• Realize that it's ok to grieve for what we lost, its OK to be angry and feel resentment but, at the same time, learn that you have to let things go and let the past be the past.
  • Know that if you are feeling frustrated, angry and resentful towards your PTSD/TBI Veteran, then they might just be feeling the same way themselves.
  • Educate, educate, educate. For four years, I have been researching, reading and looking for information on PTSD/TBI. There were still things new that I learned about TBI and PTSD. Education is a key tool in learning coping skills, to function in a household with such issues, and allows for the rest of the family to understand what the Veteran is going through.
  • Allow for some failures; we all fail sometimes as caregivers and spouses...the same should be applied to our Veterans. There will be good days and bad days, but that's for anyone of us! We won't always get it the first time out of the gate, and neither will they. How else will we learn if not by our mistakes?
  • Understand that our Veterans can't help who they are, or often, control their behaviors and emotions.
  • As caregivers/Spouses, we are the most important aspect of the Veteran's well-being and care. If we are emotional train wrecks, we can impede any improvements for our Veterans and our abilities to provide effective care.
  • Our Veterans need to know there are consequences for their behavior. Being their personal verbal and physical punching bag IS NOT OK!
  • Don't allow your Veteran to hold power and control over you!
  • Realize that your Veteran and another Veteran's symptoms and issues may not be the same. Every one is different so don't compare! (I am really bad about this)
  • Understand that a few steps forward is awesome, but that sometimes there will be steps taken backwards too. That's ok! We as the human race aren't perfect!
  • Like the resident donkey, Eugene, our PTSD/TBI "asses" will be around. Use a visualization like Eugene to relieve stress. There is nothing wrong with having a fun mental image to fall back on when you need it!
  • Learned from the horses, that like our Veterans, they do not like to be told what to do. Sometimes they are stubborn, sometimes scared, and want to buck the help and support you give them. You just have to find ways to help them go around these obstacles and help, by finding ways that are most comfortable to them.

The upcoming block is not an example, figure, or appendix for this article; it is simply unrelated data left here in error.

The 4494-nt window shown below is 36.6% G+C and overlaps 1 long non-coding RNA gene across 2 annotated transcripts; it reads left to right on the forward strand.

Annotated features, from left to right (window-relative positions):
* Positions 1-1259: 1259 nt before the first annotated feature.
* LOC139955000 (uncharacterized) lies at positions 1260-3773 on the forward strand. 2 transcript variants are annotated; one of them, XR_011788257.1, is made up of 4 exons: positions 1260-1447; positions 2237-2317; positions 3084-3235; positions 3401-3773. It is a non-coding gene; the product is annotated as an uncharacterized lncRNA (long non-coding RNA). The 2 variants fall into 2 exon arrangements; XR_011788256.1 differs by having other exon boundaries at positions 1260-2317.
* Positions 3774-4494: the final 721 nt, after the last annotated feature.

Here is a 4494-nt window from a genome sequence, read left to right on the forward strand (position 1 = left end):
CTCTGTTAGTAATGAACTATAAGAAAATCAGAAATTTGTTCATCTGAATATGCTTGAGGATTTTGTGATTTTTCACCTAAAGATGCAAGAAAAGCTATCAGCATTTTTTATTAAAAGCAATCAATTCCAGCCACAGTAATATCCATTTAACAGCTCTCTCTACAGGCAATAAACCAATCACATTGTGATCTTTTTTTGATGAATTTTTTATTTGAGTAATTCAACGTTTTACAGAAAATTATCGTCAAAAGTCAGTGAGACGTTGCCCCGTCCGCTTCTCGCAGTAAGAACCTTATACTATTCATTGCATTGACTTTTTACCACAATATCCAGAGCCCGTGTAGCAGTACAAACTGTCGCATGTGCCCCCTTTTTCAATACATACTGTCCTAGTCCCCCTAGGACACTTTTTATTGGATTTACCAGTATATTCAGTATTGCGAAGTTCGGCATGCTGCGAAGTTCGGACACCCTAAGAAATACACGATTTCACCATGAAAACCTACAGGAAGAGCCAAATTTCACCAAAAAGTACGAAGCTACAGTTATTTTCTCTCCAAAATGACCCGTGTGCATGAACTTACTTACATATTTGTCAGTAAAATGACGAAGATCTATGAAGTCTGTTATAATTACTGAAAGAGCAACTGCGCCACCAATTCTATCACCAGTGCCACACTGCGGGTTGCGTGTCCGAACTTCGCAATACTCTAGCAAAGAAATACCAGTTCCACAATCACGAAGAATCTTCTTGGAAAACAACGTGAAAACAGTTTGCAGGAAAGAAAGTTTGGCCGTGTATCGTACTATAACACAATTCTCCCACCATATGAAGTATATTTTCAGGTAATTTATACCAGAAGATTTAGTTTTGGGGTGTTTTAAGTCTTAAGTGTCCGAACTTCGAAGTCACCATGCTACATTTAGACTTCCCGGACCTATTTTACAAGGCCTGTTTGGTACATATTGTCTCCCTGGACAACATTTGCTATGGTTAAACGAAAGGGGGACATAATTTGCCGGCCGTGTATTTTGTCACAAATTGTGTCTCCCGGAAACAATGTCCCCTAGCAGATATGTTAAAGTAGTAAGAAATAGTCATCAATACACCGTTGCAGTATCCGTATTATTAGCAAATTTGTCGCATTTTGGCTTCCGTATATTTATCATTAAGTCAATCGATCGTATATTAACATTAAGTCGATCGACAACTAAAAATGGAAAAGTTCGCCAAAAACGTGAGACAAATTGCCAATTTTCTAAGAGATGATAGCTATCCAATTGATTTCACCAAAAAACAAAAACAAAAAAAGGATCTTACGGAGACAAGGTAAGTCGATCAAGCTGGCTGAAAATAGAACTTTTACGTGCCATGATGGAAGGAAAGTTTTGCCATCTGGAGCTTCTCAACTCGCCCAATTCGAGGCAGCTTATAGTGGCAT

• Lead by example, not by force. If you are stressed right when they walk in the door, then this will most likely set your Veterans off.
  • Learn there triggers and recognize what sets them off. If you find something new, write it down. Often times, avoiding things that trigger episodes can be very helpful.
  • Try to focus on more positives about your Veteran rather than recognize every little negative thing about them. This can ease up some of the frustrations and resentment both parties feel.

October 5, 2010

First Person: Combat PTSD

My name is Rob Honzell, Sr. and I am a Marine Combat Veteran who served in the Vietnam War. I served two tours with 1st Recon eventually assigned to the Phoenix Program. I am the author of First Person: Combat PTSD. The offering was self-published, not by necessity, but by choice. The two publishers that bid on the book wished to turn my life’s journey into a novel. I did not reveal very intimate details of my live to have it turned into something that the average combat vet and his/her family could not relate to. The most gratifying emails and comments concerning the book are, "I read your book and realize that this is my husband", "I now know why my dad acts the way he does", and "My wife is a different person since she came back from Iraq, now I know why." This is why I chronicled my life and laid it out for public scrutiny and examination, and why I gave up so much in doing so. In a later contribution if I will explain the previous statement in greater detail.

I still have family members and ex-wives not talking to me over the book. It is what it is; a detailed account of my combat experiences in a special operations unit. An account of the trauma that precipitated the onset of the anxiety disorder labeled as Combat PTSD.

October 2, 2010

Straight From the Horse's Mouth

Between you and me, dear Readers.....You have read that I was pretty scared of horses, had a bitterness so deep within me for counselors and therapists, and that the Wounded Warrior Wives Retreat to Quantum Leap Farm, was somewhat of a trip full of skepticism in my case. The fear of meeting other wives who I felt would more than likely leave me out, the horses trampling me to death and the fact that this was "therapeutic", really left me with a ton of doubts the first day I arrived there.

So how could a bucket of horse poop, an ass, some hula hoops, horses and a turkey along with twelve other women cause a change of mind within this doubting Thomas? Well let me explain what we encountered upon this trip.............



As I mentioned in my first blog about this retreat, we were counseled over the weekend by Dr. Bridget Cantrell (author of Down Range: To Iraq and Back), Dr. Edie Dopking PHD (owner and founder of QLF/), Carla Staats (MA,LCDC,CAP/At E.A.S.E. Equine Self Exploration Program developer) and Jenna Miller (MA) all of whom are just wonderful and friendly. I can't leave out Lisa Reedy who is the financial guru and magician for Quantum Leap because she was there throughout the weekend making sure everything was taken care of. Most doctors and counselors I have encountered in the past four years of our turbulent ride of PTSD/TBI always seemed to focus solely on the medical book and really lack in beside manner not to mention, forgetting the impact of damage that is there within our veterans and our families. Along with their atrocious attitude, they often disregard the most important person in the veteran's care giving and healing processes, us.